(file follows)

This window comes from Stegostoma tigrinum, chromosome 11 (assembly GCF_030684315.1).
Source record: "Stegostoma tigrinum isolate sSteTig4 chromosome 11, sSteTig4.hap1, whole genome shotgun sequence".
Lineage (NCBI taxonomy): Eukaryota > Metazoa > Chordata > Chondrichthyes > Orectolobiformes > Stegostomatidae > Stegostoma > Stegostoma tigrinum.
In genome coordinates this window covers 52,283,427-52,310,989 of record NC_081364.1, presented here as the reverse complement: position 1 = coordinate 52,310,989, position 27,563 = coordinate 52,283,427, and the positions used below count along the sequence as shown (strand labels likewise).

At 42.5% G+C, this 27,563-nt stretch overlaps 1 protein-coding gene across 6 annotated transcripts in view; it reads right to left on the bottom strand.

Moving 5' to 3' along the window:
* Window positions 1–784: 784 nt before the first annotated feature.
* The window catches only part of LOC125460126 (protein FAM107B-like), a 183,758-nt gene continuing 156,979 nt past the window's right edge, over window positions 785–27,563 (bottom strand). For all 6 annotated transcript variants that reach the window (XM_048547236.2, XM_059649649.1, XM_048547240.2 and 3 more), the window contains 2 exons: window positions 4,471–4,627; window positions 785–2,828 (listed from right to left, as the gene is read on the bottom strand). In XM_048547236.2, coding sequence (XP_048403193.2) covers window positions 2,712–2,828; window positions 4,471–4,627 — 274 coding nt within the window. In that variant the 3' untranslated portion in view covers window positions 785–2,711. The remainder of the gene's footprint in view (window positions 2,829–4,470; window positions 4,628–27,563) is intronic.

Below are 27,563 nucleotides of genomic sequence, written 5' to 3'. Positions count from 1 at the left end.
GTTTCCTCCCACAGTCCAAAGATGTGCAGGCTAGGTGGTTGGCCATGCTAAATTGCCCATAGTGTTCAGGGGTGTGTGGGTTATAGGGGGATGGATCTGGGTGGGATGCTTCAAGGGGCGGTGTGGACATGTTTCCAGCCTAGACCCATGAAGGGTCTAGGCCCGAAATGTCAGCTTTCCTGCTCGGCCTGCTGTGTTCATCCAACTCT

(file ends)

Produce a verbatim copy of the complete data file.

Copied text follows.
This window comes from Stegostoma tigrinum, chromosome 11 (assembly GCF_030684315.1).
Source record: "Stegostoma tigrinum isolate sSteTig4 chromosome 11, sSteTig4.hap1, whole genome shotgun sequence".
Lineage (NCBI taxonomy): Eukaryota > Metazoa > Chordata > Chondrichthyes > Orectolobiformes > Stegostomatidae > Stegostoma > Stegostoma tigrinum.
In genome coordinates this window covers 52,283,427-52,310,989 of record NC_081364.1, presented here as the reverse complement: position 1 = coordinate 52,310,989, position 27,563 = coordinate 52,283,427, and the positions used below count along the sequence as shown (strand labels likewise).

At 42.5% G+C, this 27,563-nt stretch overlaps 1 protein-coding gene across 6 annotated transcripts in view; it reads right to left on the bottom strand.

Moving 5' to 3' along the window:
* Window positions 1–784: 784 nt before the first annotated feature.
* The window catches only part of LOC125460126 (protein FAM107B-like), a 183,758-nt gene continuing 156,979 nt past the window's right edge, over window positions 785–27,563 (bottom strand). For all 6 annotated transcript variants that reach the window (XM_048547236.2, XM_059649649.1, XM_048547240.2 and 3 more), the window contains 2 exons: window positions 4,471–4,627; window positions 785–2,828 (listed from right to left, as the gene is read on the bottom strand). In XM_048547236.2, coding sequence (XP_048403193.2) covers window positions 2,712–2,828; window positions 4,471–4,627 — 274 coding nt within the window. In that variant the 3' untranslated portion in view covers window positions 785–2,711. The remainder of the gene's footprint in view (window positions 2,829–4,470; window positions 4,628–27,563) is intronic.

Below are 27,563 nucleotides of genomic sequence, written 5' to 3'. Positions count from 1 at the left end.
GTTTCCTCCCACAGTCCAAAGATGTGCAGGCTAGGTGGTTGGCCATGCTAAATTGCCCATAGTGTTCAGGGGTGTGTGGGTTATAGGGGGATGGATCTGGGTGGGATGCTTCAAGGGGCGGTGTGGACATGTTTCCAGCCTAGACCCATGAAGGGTCTAGGCCCGAAATGTCAGCTTTCCTGCTCGGCCTGCTGTGTTCATCCAACTCT